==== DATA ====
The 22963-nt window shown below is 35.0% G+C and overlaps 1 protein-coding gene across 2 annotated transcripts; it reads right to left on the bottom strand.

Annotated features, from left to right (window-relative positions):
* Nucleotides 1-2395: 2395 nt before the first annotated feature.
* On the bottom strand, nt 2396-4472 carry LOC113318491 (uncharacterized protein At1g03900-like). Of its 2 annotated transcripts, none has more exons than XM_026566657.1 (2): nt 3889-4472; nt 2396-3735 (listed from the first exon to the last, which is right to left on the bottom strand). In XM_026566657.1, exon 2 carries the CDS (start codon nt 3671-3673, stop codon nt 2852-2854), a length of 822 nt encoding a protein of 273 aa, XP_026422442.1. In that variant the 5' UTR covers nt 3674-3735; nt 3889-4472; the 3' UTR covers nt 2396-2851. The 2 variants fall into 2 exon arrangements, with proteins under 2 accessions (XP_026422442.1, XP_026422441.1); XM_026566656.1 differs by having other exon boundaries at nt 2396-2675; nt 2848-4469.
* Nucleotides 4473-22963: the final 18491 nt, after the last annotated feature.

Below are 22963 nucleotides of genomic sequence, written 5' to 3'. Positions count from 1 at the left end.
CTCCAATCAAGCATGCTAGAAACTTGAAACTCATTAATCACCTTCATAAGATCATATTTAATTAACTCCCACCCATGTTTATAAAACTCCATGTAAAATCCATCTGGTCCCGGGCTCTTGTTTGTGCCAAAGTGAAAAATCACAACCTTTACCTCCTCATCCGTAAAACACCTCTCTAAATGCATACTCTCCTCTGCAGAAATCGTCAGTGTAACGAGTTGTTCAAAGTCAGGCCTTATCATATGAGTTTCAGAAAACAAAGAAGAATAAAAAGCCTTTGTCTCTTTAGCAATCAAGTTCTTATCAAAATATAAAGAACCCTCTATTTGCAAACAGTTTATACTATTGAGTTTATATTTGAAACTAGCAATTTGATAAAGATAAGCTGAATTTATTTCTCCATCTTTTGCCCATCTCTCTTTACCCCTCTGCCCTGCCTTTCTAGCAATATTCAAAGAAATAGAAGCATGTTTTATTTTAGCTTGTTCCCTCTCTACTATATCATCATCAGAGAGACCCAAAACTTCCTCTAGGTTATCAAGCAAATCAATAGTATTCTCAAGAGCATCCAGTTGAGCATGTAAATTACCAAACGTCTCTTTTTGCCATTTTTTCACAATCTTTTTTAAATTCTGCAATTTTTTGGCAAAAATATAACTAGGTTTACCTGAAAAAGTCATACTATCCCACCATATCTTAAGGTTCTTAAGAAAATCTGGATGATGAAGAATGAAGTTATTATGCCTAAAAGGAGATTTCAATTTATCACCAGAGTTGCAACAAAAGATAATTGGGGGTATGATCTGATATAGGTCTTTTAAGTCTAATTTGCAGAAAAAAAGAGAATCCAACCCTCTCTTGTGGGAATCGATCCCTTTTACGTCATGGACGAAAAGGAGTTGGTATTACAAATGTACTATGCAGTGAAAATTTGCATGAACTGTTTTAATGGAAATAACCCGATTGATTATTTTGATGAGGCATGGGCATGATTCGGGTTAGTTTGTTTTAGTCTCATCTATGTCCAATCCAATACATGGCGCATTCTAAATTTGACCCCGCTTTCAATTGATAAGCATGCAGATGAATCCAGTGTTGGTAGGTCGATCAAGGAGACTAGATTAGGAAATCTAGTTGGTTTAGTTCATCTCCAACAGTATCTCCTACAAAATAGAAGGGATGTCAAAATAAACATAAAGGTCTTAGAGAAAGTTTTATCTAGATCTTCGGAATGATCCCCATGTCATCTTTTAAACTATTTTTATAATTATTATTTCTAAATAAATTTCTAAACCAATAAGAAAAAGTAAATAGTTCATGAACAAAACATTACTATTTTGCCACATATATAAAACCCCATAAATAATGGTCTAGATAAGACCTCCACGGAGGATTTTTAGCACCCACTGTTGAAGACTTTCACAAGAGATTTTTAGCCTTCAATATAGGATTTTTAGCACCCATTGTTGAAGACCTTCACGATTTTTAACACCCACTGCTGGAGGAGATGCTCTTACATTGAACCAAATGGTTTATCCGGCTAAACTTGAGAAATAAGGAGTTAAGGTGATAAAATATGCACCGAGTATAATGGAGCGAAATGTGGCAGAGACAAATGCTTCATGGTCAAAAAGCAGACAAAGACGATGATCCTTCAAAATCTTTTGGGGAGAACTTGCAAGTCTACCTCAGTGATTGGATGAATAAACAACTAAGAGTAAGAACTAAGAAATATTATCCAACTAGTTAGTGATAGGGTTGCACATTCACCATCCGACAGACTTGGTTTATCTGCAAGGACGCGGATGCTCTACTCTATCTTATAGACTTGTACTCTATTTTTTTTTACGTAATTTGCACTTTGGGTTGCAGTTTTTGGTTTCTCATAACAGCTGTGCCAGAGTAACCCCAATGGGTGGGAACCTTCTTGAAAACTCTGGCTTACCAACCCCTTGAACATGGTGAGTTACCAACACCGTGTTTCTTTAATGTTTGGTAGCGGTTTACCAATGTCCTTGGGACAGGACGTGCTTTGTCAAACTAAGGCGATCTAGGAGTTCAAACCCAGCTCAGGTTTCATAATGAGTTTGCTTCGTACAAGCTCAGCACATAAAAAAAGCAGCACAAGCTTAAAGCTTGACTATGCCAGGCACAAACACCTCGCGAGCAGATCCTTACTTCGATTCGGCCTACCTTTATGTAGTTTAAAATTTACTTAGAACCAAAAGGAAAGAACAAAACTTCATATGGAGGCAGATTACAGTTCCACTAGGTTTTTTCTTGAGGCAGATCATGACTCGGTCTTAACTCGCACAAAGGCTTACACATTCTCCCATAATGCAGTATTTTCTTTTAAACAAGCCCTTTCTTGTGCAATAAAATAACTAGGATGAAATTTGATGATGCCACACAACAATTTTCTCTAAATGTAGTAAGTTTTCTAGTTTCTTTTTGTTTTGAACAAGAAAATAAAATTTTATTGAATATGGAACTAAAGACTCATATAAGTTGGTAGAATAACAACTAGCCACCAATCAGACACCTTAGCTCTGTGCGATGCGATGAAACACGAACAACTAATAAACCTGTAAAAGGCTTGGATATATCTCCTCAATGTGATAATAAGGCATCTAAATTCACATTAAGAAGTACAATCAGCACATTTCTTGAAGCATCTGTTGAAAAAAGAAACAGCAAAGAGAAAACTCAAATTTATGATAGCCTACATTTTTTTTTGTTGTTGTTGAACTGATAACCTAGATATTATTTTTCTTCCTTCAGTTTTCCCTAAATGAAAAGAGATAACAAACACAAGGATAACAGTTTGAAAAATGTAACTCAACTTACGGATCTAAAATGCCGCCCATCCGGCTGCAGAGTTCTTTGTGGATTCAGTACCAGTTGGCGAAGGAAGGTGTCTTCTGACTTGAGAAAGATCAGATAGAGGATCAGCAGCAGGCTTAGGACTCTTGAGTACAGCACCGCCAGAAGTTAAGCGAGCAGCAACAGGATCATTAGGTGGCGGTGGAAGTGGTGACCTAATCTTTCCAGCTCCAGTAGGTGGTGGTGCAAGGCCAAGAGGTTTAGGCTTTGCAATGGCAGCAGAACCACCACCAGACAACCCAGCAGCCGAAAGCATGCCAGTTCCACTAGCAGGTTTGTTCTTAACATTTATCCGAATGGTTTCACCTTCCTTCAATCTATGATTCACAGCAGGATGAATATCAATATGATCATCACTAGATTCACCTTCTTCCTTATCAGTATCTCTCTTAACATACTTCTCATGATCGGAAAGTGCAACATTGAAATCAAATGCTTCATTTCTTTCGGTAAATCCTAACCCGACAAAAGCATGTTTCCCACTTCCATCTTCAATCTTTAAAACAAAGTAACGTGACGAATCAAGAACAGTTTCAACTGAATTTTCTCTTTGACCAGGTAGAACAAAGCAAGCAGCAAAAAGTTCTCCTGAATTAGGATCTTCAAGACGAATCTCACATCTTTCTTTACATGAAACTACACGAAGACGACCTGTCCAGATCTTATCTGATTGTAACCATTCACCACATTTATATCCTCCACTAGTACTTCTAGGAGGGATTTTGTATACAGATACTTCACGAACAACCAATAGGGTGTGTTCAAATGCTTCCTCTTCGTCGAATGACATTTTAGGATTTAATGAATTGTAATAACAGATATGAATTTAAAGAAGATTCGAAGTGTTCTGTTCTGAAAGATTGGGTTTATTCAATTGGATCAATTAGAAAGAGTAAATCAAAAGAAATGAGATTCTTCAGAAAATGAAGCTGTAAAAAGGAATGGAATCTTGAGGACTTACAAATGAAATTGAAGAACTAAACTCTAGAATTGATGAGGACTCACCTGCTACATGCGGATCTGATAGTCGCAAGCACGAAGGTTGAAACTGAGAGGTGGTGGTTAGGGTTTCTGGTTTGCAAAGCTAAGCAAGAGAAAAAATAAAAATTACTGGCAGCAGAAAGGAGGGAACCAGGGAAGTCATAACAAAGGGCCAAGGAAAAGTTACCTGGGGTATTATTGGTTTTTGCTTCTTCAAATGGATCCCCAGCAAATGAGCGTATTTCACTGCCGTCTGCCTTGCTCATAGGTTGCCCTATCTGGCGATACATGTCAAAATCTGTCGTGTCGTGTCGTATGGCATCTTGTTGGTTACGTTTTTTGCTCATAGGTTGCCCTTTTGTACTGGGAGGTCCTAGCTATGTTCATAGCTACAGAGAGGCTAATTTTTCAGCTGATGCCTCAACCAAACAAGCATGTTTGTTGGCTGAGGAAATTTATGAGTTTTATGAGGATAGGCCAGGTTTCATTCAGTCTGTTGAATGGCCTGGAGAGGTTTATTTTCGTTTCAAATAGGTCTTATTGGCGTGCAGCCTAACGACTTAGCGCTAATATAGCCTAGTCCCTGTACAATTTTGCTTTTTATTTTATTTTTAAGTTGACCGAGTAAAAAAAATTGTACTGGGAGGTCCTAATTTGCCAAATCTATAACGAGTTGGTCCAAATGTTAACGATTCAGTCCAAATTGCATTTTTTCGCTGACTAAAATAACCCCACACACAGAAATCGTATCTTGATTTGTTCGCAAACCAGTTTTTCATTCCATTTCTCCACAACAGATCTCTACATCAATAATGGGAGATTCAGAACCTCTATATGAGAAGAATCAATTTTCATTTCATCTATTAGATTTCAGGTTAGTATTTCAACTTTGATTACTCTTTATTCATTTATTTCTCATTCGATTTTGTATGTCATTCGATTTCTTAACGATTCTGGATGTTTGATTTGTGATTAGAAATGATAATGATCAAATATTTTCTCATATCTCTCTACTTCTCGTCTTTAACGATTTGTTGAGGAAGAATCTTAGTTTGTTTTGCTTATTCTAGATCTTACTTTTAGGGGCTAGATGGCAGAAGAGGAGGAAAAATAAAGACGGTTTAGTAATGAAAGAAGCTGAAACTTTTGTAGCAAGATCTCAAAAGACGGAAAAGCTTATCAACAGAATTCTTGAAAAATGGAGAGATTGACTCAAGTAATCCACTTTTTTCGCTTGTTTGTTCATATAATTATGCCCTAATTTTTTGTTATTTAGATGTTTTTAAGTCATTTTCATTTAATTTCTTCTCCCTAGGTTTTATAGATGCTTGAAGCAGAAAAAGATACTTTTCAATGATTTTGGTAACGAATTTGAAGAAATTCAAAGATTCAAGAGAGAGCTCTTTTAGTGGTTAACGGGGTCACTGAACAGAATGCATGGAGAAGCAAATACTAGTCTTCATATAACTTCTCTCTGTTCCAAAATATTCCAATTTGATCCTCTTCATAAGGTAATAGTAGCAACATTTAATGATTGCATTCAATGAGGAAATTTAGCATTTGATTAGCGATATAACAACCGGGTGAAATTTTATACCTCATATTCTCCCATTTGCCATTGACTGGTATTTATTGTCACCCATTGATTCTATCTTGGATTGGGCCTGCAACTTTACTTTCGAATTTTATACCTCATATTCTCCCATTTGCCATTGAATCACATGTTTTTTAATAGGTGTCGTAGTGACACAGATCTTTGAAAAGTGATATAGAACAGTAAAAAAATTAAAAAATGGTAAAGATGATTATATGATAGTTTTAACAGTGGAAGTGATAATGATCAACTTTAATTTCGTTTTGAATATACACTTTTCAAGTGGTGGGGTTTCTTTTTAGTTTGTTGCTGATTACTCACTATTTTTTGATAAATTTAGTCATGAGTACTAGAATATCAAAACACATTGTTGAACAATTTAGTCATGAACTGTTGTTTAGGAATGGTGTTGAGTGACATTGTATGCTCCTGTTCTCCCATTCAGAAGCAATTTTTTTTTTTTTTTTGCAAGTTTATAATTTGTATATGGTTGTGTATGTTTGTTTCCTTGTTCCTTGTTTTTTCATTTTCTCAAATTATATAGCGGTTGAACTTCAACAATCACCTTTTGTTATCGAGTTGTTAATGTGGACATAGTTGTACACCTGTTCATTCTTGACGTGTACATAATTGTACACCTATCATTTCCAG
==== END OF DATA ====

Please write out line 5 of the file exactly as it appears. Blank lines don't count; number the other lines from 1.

* Nucleotides 4473-22963: the final 18491 nt, after the last annotated feature.